I would like to praise the Grandfathers Group ["Men Show Boys Real Respect,"] Fairfax Extra, Feb. 20. This Alexandria-based nonprofit group matches African American male mentors 50 and older with African American boys.
It is not often that I read about mentors such as the "Grandfathers," who dedicate their time to youth development. By publishing this article, you have stressed the importance of mentor programs in fostering resiliency in children and strengthening the role of community in developing good citizens.
Newsworthy stories these days are focused on homeland security while many of America's children are suffering from a lack of security within their own homes and neighborhoods. Americans are being educated on how they can protect themselves from the possible terrorist attacks in the U.S. However, duct tape and plastic sheeting serve as no protection to children who face a threat of violence in their neighborhoods each and every day. Every three hours a child or teen is killed by gun violence, according to the Children's Defense Fund.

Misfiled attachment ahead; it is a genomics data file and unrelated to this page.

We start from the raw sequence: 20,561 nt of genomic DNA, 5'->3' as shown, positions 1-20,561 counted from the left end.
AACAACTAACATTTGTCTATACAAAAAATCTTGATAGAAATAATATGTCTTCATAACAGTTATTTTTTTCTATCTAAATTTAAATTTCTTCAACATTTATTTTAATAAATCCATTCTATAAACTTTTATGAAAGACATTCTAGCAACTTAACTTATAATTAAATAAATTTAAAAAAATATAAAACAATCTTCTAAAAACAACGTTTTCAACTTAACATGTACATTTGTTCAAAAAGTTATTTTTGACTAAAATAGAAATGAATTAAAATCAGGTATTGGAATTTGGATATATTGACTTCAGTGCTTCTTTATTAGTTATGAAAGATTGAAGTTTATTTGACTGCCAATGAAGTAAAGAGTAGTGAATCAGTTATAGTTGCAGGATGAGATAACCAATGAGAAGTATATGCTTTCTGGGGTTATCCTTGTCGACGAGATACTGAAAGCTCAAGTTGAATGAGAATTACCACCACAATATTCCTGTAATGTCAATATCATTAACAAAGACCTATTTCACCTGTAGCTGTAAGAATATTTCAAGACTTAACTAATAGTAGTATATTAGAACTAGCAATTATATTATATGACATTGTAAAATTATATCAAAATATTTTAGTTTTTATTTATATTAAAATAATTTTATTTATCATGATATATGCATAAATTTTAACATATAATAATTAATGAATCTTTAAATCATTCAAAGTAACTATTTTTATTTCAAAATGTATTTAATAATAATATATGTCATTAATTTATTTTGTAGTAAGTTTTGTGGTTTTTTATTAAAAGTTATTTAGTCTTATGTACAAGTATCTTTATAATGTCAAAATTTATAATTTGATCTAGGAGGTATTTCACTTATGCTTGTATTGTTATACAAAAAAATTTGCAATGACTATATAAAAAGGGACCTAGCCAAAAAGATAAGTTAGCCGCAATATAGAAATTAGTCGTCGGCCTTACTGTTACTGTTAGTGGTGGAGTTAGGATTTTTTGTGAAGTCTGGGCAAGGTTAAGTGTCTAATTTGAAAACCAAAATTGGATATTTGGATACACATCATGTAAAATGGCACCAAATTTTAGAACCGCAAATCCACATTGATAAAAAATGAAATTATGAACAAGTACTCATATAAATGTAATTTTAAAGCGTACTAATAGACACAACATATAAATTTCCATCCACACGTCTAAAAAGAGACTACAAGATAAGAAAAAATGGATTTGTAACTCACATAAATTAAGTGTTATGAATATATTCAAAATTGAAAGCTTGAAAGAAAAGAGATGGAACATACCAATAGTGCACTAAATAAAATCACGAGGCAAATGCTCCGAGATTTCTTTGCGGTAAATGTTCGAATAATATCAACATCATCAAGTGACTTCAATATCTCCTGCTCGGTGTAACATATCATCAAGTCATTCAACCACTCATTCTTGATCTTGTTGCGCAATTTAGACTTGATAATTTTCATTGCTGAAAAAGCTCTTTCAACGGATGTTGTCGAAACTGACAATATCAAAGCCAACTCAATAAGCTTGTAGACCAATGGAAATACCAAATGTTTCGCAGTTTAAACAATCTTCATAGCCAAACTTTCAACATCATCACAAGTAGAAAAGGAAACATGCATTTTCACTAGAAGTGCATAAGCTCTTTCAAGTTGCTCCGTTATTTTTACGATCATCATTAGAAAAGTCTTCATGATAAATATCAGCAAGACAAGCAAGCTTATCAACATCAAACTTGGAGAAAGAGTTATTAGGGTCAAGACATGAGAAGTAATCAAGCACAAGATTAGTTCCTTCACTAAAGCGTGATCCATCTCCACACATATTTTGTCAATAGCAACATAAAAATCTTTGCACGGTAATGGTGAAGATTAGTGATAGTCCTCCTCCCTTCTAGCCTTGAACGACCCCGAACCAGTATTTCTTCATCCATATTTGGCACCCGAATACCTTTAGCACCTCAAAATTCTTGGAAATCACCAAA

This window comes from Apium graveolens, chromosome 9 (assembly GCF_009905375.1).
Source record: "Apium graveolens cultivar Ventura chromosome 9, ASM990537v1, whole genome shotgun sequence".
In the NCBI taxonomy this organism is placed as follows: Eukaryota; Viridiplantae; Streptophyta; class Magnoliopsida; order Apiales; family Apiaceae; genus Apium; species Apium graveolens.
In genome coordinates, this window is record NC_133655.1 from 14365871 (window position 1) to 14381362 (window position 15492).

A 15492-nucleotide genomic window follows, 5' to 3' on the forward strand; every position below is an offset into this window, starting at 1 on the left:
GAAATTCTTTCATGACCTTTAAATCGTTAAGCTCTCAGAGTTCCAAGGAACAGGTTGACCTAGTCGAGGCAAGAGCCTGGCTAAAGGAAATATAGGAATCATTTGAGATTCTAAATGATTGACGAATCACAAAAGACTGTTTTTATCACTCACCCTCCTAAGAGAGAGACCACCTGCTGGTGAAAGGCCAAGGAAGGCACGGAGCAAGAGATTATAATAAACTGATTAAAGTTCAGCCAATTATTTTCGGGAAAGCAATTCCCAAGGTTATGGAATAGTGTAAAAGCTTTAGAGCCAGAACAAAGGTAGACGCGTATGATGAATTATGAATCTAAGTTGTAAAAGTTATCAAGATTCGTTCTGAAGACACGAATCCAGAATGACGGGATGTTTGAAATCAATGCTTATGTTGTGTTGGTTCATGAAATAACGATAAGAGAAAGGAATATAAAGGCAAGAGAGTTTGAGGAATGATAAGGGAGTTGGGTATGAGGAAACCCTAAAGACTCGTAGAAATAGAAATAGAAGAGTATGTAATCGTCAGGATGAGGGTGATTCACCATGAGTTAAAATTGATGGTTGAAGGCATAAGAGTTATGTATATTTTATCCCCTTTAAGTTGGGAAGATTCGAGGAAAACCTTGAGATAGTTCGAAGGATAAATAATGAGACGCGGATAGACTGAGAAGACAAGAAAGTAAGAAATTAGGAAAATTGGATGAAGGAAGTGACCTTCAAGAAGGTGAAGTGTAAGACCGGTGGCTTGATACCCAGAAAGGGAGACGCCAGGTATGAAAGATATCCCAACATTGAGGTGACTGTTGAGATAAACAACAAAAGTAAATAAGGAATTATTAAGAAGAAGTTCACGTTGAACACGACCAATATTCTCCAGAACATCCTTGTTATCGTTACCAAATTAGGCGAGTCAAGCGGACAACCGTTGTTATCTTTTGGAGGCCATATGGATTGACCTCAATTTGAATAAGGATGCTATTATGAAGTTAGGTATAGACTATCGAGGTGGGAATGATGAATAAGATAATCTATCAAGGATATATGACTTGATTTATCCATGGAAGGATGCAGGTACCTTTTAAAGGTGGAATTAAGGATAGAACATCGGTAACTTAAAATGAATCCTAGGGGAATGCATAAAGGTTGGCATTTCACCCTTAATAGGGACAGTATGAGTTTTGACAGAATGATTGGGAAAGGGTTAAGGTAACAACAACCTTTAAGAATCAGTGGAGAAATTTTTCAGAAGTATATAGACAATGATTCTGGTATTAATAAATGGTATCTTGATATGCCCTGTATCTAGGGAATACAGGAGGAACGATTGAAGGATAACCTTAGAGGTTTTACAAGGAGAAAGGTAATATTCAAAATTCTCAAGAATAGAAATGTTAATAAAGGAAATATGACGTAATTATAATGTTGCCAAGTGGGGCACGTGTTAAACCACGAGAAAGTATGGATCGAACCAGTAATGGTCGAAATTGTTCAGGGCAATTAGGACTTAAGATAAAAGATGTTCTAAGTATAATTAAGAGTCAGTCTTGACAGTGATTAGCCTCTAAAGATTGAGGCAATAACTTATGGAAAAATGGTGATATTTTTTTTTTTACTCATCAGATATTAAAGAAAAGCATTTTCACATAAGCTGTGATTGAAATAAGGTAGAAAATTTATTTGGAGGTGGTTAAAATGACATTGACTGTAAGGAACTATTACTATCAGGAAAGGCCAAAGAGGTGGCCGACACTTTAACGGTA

What will it take for the nation to be on "high alert" when it comes to ensuring each and every child safe places to live and positive role models? My guess is more volunteers like the "Grandfathers," who answer the call to duty and defend the rights of our youth to experience peace in childhood.
Women Voters League
The League of Women Voters of the Fairfax Area joins other state and local Leagues across the country in urging our national leaders to continue working with the United Nations to resolve the situation with Iraq.
International cooperation is an essential element in guarding against terrorism and protecting all nations from attack, particularly those that may involve nuclear, chemical or biological weapons.
The United Nations needs to be an important component of U.S. foreign policy. The U.S. should work actively and constructively within the U.N. system, exercising diplomatic leadership in advance of decision-making.
Working with the U.N. ensures a full and exhaustive debate and provides the legitimacy of international law. It assures the world that the U.S. is not acting solely for its benefit, while reassuring Americans that the U.S. is not acting alone. It also increases the chances of long-term success through international peacekeeping and nation-building efforts.